As a recruit in the police, 33-year-old Faith Bonaya experienced sharp abdominal pain, making it hard to pick instructions during one vigorous training in 2012.
Ms Bonaya, attached to the Anti-Stock Theft Unit in Gilgil, also experienced a bloated stomach, a condition that was treated as food poisoning. This did not help improve matters. She was to be bedridden for three months.
After the pass-out parade, she went for more examination in Nairobi. A doctor informed her that one of her ovaries was infected and had to be removed.
She was given antibiotics and sent for biopsy, with analysis revealing that the tissue was cancerous. She had ovarian cancer. “Tears rolled down my cheeks, uncontrollably, as I knew even with treatment, I would ultimately die,” recalls the policewoman.
Ovarian cancer is the second leading gynecological malignancy, after cancer of the cervix, according to Vincent Oyiengo, a gynecologic oncologist.
Others are endometrial (uterus), vulva, vagina, gestational trophoblastic and fallopian tube cancer.
Dr Oyiengo says ovarian cancer is the deadliest (silent killer) because it presents with unspecific symptoms, and does not have a screening method like cancer of the cervix that uses pap-smear.”
Common symptoms include feeling ulcers, nauseated, hungry, abdominal bloating, pressure, abnormal fullness after eating, and increase in urination.
Diagnosis of the cancer is done through tumor markers and imaging (abdominal and pelvic ultrasound) and “at least 75 per cent of women are diagnosed with stage three of ovarian cancer, an advanced stage that cannot be easily treated, leading to deaths,” explains Oyiengo.
After the surgery, Bonaya was placed on 12 chemo sessions.
But according to the expert, at least 80 per cent treatment of ovarian cancer is surgery, while chemotherapy is offered depending on stage of the disease.
Most of the time patients undergo six chemotherapy sessions, in addition to five-year follow-up treatment to prevent recurrence of cancer.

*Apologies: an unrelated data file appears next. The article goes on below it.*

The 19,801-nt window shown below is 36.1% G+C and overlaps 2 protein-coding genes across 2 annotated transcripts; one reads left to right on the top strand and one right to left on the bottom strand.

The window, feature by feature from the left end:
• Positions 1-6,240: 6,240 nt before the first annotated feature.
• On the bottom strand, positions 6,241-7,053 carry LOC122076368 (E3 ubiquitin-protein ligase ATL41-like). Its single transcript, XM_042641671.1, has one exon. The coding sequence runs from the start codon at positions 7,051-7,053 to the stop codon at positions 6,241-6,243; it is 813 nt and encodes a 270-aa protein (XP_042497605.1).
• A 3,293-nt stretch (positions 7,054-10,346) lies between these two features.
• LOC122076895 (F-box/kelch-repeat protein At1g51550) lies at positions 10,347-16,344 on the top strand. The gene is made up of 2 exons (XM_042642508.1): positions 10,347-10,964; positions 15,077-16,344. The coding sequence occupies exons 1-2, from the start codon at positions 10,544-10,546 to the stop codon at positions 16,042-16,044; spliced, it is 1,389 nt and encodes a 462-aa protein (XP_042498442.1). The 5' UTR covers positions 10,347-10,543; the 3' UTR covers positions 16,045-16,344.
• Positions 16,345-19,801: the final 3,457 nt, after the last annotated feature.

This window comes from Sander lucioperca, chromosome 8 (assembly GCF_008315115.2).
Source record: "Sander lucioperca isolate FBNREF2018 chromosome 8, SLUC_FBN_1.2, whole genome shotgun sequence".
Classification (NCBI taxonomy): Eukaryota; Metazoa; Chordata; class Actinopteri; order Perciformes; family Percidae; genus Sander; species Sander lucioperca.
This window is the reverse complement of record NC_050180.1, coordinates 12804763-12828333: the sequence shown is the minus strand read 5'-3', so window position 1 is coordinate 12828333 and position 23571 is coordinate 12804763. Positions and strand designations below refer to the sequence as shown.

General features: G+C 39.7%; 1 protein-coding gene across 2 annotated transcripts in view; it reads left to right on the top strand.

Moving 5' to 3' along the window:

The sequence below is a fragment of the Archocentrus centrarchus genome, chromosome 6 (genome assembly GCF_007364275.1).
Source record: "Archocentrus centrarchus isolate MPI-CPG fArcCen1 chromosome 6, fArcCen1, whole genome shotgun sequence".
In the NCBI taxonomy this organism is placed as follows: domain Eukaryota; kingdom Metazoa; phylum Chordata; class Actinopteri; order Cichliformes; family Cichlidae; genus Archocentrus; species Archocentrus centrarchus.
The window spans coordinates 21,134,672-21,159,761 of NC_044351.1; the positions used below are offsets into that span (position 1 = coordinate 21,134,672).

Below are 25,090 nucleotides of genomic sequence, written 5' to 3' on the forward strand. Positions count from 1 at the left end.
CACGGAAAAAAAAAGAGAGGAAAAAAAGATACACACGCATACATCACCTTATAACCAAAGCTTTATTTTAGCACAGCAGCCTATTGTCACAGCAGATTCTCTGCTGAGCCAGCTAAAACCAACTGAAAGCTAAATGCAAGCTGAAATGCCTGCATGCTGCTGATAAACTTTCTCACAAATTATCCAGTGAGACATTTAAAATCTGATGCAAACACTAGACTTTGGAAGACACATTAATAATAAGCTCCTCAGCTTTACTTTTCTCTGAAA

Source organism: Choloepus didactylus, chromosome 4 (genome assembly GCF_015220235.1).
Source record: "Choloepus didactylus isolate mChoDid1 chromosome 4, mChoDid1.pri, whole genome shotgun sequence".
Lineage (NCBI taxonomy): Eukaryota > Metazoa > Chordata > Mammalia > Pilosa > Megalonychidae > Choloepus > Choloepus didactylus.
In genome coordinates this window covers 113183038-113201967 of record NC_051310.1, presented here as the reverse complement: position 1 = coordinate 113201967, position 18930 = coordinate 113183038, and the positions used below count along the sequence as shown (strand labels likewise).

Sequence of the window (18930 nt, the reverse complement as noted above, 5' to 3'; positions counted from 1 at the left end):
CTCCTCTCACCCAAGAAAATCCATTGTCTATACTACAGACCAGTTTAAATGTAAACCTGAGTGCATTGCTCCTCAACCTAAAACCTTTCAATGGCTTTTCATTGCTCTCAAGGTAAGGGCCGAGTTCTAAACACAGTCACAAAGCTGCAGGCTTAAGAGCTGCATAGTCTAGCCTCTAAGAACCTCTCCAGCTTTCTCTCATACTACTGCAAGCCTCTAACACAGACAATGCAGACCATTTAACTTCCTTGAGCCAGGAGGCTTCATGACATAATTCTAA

While on treatment, Bonaya experienced broken nails, general body weakness, loss of weight and loss of hair.
Scared of the cancer recurring, experts at the Kenyatta National Hospital warned her against conceiving, as the chemo chemicals were likely to cause deformity to the baby. The police officer was newly married at the time.
Two years after the initial diagnosis, and contrary to the doctor’s advice, Bonaya conceived and successfully delivered a healthy baby girl - now four-year-old.
“Giving birth was like a miracle. I am grateful she is healthy,” says Bonaya, her playful daughter by her side. Three years after remission, she conceived her second baby - and was five months pregnant.
So why were doctors worried about her fertility? Oyiengo explains that ovarian cancer causes impairment of the ovum, resulting in infertility. Consequently, treatment is cautiously offered, as some chemotherapy makes the ovaries inactive.
Chemotherapy is not recommended during the first 16 weeks of pregnancy, as this is the period when the baby develops, for their safety.
Also, a two-week grace period is given to a woman after undergoing chemo sessions to clear chemicals in the placenta. Failure to this, the baby may develop organ failures, like that of the heart and kidneys.
“Any woman of reproductive age would like to have a child. This is why specialists have to be careful and considerate. Once the ovary has a disease, it becomes nonfunctional,” Oyiengo says.
Bonaya now seeks ways to support women with ovarian and other cancers through advocacy, as cancer requires a strong support system. “It is not about treatment alone; patients need someone to hold their hand and offer psychological support,” she says.
Bonaya got support from her husband, who would be scolded by friends for marrying a “barren woman”.
“I stood strong by speaking about my cancer, and also, I got hope at the palliative unit, as I was encouraged to fight strong for people with cancer, including children,” recalls Bonaya.
Mary Gacheru, a nurse at the palliative unit of the Naivasha Hospital, where she was admitted, says Bonaya was depressed and had lost hope in life at the time.
But after counseling sessions, she gradually healed and mingled freely with family and friends.
Ms Gacheru says women who suffer ovarian cancer face stigma and are too traumatised. She says such women are taken through counseling to help them accept their condition.
“Sharing their experiences helps in the recovery journey,” says Gacheru.
According to hospital records, at least 100 cancer patients are reviewed monthly. Oyiengo says he handles more than 20 cases of ovarian cases every month, most of them at an advanced stage.
“Women should be very keen on symptoms of cancer of the ovary, and instantly seek medication,” says Oyiengo.
According to the US National Library of Medicine National Institute of Health, ovarian cancer is one of the most common gynecologic cancers, with the highest mortality rate.
In its April 30, 2019 issue, it notes that ovarian cancer is the seventh most common cancer among women. Up to 4.4 per cent of entire cancer-related mortality in women is attributed to ovarian cancer, it reports.